Other people might just kill the snakes, but Millet thinks in terms of ecosystems. For many years she’s worked for the Center for Biological Diversity, a Tucson-based nonprofit that protects threatened and endangered species and their habitats. She writes and edits for the group but limits herself to 30 hours a week. Her ex-husband, Keirán Suckling, is its founding director.

For some of her books, Millet can convincingly make the case that her fiction is separate from her job. Her 2002 novel “My Happy Life” features a hyper-empathetic woman in a mental hospital, 2005’s “Everyone’s Pretty” a messianic, drunk pornographer.

But many are underscored by her interests in the environment: “Love in Infant Monkeys,” a finalist for the 2010 Pulitzer Prize, was a collection of short stories about celebrity-animal interactions. There’s taxidermy in 2012’s “Magnificence” and endangered hybrids in “Mermaids in Paradise” (2014). Her middle-grade series “The Dissenters,” published by Small Beer Press, is described as an eco-fantasy.


“A Children’s Bible” is her most direct work yet about the devastating effects of climate denialism. “I didn’t know at this moment how not to write about it, is the thing,” she said. “I for so long resisted writing directly about things that I work on during the day, but finally, if the sky is falling, you have to write that the sky is falling.” She laughed. “You’ve gotta be Chicken Little sooner or later.”

The calamitous future in “A Children’s Bible” arrives via a storm that floods the Eastern Seaboard, collapsing transportation and power systems and precipitating societal collapse. The teens and children decide to leave their neglectful parents and seek a safer place to stay, finding a farm where they try to survive with the help of a few adults, danger lurking on the periphery of their small community. Evie’s little brother and his best friend save a haphazard menagerie of animals as the waters rise — yes, like Noah. It’s one of many biblical allusions in the novel.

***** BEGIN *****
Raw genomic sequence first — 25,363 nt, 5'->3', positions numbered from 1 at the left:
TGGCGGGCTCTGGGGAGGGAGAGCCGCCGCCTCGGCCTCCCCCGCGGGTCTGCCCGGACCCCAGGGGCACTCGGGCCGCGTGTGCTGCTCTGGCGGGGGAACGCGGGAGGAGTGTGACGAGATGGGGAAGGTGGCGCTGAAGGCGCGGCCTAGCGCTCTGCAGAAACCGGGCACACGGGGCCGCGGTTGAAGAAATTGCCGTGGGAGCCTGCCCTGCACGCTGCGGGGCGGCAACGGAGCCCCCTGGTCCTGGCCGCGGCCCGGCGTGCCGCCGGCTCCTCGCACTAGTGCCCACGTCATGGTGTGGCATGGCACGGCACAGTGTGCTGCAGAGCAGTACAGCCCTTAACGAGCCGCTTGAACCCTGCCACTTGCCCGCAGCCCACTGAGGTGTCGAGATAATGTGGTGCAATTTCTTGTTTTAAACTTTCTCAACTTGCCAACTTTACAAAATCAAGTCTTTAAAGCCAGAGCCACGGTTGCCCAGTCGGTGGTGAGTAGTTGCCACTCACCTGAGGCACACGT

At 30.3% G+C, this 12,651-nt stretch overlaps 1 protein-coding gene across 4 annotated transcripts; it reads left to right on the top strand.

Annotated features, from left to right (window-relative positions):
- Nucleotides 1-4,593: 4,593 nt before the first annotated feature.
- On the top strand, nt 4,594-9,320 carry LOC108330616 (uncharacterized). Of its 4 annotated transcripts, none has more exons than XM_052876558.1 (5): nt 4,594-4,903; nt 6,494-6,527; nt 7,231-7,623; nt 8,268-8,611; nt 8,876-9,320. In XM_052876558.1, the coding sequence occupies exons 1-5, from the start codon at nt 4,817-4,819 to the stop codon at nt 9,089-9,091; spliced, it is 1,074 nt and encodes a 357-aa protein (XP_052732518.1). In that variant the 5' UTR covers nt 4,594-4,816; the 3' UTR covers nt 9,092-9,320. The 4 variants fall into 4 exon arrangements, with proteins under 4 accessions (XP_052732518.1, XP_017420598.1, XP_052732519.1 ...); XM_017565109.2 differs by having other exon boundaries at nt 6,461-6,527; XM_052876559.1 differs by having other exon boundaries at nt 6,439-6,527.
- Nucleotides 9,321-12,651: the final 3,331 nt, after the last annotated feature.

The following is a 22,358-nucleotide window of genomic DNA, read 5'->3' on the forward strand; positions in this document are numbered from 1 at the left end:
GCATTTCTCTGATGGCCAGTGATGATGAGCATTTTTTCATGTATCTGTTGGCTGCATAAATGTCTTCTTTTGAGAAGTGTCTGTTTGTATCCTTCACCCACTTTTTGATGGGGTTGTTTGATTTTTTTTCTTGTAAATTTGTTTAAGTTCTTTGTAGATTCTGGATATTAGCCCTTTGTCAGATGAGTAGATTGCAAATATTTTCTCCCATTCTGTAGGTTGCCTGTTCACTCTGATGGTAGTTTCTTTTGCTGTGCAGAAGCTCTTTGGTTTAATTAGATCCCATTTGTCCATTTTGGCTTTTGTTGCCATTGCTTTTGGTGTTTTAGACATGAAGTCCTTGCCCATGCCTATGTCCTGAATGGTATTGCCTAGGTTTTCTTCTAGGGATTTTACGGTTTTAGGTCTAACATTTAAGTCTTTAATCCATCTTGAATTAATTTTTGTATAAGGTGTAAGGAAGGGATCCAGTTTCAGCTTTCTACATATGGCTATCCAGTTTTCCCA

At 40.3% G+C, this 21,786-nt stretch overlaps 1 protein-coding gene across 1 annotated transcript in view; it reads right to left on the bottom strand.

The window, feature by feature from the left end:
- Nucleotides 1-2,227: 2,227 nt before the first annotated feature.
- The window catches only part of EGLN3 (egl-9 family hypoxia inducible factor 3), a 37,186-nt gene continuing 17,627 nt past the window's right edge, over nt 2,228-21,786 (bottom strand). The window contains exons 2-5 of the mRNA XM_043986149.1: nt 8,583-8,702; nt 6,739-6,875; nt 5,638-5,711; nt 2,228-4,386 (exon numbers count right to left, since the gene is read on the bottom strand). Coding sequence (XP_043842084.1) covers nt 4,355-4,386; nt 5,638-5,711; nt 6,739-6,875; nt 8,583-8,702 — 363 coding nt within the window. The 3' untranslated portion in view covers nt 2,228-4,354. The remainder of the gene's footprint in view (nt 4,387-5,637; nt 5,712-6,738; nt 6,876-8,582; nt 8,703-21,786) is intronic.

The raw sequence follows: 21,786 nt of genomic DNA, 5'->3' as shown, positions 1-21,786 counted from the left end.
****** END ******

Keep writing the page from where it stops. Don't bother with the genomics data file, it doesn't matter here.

“I wanted to hang this on a vaguely biblical skeleton, like a Greatest Hits of the Old Testament, and then you leap to a very particular part of the New Testament,” Millet said. She didn’t grow up religious; her father was an Egyptologist. “I just wanted to play with some of those stories.”

Although her books have plenty of plot, Millet claims to be indifferent to it. “I’m just interested in people, their voices, the language that the story’s being told in and the ideas in the story.”

The voice Millet channels in the book belongs to the younger generation — whose side she’s clearly on — but also her own. “The future has not been guarded, has not been kept safe by those who are in charge,” she said. “And the children in the book are understandably very angry and disgusted by the failure of political will and social will and energy to have taken more rational action.” Millet expanded passionately on the links between species and climate collapse: “Without the biodiversity that we have now, that we co-evolved with over deep time, we really don’t have life support — trees and plants and algae make the atmosphere, and we need them.”

She sounded a lot like Evie when she really gets going. “At that time in my personal life, I was coming to grips with the end of the world. The familiar world, anyway,” Evie says in the book. “We knew who was responsible, of course: it had been a done deal before we were born.”


If anyone has a shot at conveying the anger of Evie’s generation and making it take hold the way only fiction can, it’s Lydia Millet.

Kellogg is a former books editor of The Times. She can be found online @paperhaus.